Reflections on Lewes, Delaware — Days Gone By
JUDSON Bennett’s Coastal Network
If someone had told me I would be living alone in a one-bedroom apartment, in West Palm Beach, Florida, these days, as a senior citizen with a cat named Miss Josephine who I adore, I would have said they were crazy. Well folks, indeed that is the situation. After my darling wife, Maria died of breast cancer 7 years ago in Delaware, I decided to seek a new life in South Florida. It started with a failed romance in Palm Beach with, interestingly, a woman who I had first dated when I was 18 and was my first girlfriend. After that relationship failed, I was the victim of an Eastern European gold-digger. So, I decided to take a major pause from all women, for a time.
Needless to say, this coronavirus has made my hiatus from the opposite sex a necessity and has given me much time to reflect on the past and my former life in Lewes, Delaware, where I made my living as a ship’s pilot and raised my family. Much of my reflection lately has been about my childhood and the way it was in Lewes, Delaware in those days.
My parents had a wonderful house right on the beachfront on the Delaware Bay. I spent my days in the summer, swimming, fishing, boating, and crabbing. Lewes was a conservative town with conservative values. Indeed, life was different. I remember the old Lewes Movie Theater. The price of admission when I was a kid was 20 cents. My mother would give me a quarter, so I would buy a Peppermint Patty candy for 5-cents! Times sure have changed.
Lewes was a wonderful community to grow up in, to make a good living, and to raise a family. Nestled at the mouth of the Delaware Bay, it for years was an undiscovered paradise with fabulous fishing and safe beaches for small children. Unfortunately, but indeed good for real estate values, Lewes has become a bastion for liberal folks to retire and they now control the town. Unheard of things like impeach-Bush protests, and worse, occurred every Sunday.
Being a Republican leader — while favoring managed growth — my ideas of the right kind of government in liberal Delaware are no longer compatible with the new population, especially in the first town in the first state. Nowadays, things like making Delaware a sanctuary state and making it a destination for late-term abortion are disconcerting facts of life. The legislature is allowing its courts to become compromised and lately the small wonder has become a police state with Governor Carney showing his true authoritarian colors!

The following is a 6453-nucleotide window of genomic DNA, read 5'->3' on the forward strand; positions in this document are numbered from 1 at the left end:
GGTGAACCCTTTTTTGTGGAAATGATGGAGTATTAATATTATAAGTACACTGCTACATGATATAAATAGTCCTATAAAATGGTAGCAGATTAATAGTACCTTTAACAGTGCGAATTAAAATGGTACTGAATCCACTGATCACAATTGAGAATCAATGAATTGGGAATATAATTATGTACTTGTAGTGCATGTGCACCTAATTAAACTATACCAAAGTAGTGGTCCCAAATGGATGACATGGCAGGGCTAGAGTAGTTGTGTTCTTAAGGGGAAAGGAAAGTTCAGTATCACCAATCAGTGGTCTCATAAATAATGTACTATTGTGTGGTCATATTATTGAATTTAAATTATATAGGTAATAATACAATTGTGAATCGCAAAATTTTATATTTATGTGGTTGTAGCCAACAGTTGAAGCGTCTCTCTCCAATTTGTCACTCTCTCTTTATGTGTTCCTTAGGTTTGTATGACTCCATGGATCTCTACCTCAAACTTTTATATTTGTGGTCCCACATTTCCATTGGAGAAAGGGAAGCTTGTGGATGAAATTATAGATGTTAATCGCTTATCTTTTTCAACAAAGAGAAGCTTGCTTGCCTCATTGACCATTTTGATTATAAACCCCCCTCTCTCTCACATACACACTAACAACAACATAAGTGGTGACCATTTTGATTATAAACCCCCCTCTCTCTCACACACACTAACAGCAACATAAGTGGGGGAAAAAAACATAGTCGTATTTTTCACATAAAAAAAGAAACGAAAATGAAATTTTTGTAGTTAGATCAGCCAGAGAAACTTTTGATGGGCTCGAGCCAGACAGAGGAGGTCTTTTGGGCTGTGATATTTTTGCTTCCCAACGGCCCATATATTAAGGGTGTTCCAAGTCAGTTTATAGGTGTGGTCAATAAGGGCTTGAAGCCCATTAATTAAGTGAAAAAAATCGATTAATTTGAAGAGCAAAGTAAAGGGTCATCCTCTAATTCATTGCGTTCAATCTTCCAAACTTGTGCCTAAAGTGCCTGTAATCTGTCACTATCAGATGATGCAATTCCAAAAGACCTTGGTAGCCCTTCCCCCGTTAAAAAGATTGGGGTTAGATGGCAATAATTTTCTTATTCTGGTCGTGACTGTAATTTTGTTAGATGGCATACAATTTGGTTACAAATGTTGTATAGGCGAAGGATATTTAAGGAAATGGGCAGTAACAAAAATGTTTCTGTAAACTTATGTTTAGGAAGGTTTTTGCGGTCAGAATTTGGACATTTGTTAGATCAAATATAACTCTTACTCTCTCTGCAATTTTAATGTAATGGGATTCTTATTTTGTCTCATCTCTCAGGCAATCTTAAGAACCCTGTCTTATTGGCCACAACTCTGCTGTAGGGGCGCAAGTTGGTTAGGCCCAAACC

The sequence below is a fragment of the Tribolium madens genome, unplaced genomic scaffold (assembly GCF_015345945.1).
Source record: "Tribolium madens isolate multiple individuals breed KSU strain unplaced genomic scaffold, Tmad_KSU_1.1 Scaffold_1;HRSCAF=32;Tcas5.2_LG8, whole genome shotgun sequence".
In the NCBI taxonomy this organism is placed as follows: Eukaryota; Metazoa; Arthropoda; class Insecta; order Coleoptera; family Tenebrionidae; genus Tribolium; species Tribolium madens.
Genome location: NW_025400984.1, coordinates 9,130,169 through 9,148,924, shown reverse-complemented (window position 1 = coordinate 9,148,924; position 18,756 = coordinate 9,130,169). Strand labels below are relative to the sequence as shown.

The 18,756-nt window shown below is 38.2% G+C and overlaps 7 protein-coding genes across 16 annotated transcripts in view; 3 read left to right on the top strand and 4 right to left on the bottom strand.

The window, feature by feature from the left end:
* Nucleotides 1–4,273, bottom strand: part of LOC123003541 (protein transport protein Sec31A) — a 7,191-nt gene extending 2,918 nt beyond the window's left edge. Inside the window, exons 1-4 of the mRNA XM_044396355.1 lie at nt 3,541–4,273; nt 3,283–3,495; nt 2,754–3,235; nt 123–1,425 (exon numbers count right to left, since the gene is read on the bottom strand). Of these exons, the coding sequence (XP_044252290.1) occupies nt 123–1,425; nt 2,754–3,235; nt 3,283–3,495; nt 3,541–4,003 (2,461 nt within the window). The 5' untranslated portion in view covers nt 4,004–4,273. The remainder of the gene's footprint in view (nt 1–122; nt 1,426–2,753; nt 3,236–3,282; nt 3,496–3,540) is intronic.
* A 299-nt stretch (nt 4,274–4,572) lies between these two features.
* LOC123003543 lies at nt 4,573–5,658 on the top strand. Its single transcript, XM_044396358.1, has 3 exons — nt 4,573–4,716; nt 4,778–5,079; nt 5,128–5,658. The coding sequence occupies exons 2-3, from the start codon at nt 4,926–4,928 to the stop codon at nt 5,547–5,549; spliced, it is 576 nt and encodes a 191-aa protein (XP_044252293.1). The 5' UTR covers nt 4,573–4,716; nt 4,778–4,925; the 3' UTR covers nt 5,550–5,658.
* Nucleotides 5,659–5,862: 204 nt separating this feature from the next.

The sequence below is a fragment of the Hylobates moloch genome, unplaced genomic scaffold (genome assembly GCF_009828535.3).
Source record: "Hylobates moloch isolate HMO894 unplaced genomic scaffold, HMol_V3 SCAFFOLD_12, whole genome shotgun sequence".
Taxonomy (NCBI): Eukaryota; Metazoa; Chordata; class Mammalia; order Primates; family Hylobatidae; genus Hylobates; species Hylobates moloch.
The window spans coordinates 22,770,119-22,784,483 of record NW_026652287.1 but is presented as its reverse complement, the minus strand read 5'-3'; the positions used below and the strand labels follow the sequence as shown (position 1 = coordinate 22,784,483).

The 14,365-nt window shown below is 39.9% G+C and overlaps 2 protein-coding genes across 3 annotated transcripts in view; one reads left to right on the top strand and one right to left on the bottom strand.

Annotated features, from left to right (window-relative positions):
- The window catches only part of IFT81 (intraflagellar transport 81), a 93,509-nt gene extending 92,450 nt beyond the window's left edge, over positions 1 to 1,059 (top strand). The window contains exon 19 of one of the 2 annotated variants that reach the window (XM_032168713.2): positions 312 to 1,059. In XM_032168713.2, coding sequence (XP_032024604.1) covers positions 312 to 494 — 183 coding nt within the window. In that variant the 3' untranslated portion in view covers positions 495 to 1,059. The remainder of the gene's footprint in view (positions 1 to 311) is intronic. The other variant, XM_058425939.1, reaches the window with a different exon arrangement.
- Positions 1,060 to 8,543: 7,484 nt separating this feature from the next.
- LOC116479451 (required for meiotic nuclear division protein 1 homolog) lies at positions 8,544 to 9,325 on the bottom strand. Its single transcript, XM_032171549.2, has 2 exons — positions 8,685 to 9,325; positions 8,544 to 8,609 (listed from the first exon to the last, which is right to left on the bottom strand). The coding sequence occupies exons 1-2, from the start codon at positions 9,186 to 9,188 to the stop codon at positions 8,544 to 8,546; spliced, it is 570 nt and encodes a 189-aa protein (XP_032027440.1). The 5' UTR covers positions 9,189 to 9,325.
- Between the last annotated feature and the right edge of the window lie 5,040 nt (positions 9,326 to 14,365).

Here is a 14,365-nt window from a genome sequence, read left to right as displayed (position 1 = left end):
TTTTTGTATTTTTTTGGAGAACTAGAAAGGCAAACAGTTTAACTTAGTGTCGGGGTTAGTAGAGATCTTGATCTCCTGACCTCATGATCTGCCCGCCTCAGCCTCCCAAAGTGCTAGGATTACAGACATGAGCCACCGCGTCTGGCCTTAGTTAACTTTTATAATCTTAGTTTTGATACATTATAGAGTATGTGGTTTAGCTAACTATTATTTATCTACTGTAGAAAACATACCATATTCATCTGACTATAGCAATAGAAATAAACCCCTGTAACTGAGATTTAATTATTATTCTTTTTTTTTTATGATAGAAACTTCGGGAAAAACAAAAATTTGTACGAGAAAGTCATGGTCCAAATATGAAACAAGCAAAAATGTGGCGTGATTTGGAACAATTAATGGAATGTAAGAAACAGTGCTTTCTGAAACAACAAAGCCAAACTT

So here I am these days, working like hell against Delaware’s corrupt Joe Biden and working like hell to re-elect President Donald Trump here in Florida. My biggest worry is survival, as I am now a senior citizen and although in good shape, I do have diabetes, so I am at greater risk if I catch this damn virus. I just felt like sharing a little stuff.
God bless you all! Below is a brief history of Lewes which you might find interesting.
JUDSON Bennett-Coastal Network
A Brief History of Lewes
histor1 “Twenty-two years after it was discovered by Henry Hudson on an August evening in 1609, the point of land separating the Atlantic Ocean from the Delaware Bay, now known as Cape Henlopen, was selected by the Dutch as an ideal site to establish a whaling station. It was not an auspicious undertaking. The thirty-two settlers were destroyed by a group of local inhabitants, as a result of a dispute over a Dutch coat of arms the settlers had mounted on their settlements.
In 1862, the land which now comprises the State of Delaware was conveyed to William Penn by the English Courts at which time the embattled settlement was named Lewes (loo-iss) in honor of the town in Sussex County, England.
But the travail was not over yet. The town was visited by Captain Kidd and other pirates as late as 1698. And then during the War of 1812, a British frigate bombarded the town. The casualties were a wounded pig and a dead hen. One of the town buildings still proudly wears an embedded cannonball from the bombardment.
Through all of its hectic history, Lewes has been essentially a seafaring town. Blessed with an excellent harbor, it still remains an East Coast port of call and is home to a large fleet of charter fishing boats stationed on the canal along Pilottown Road. It is likewise the base of the Delaware Bay and River Pilots Association, whose members guide cargo vessels to and from the ports of Wilmington and Philadelphia. Lewes is also the site of the University of Delaware College of Marine Studies and is the southern terminus of the Cape May-Lewes Ferry.”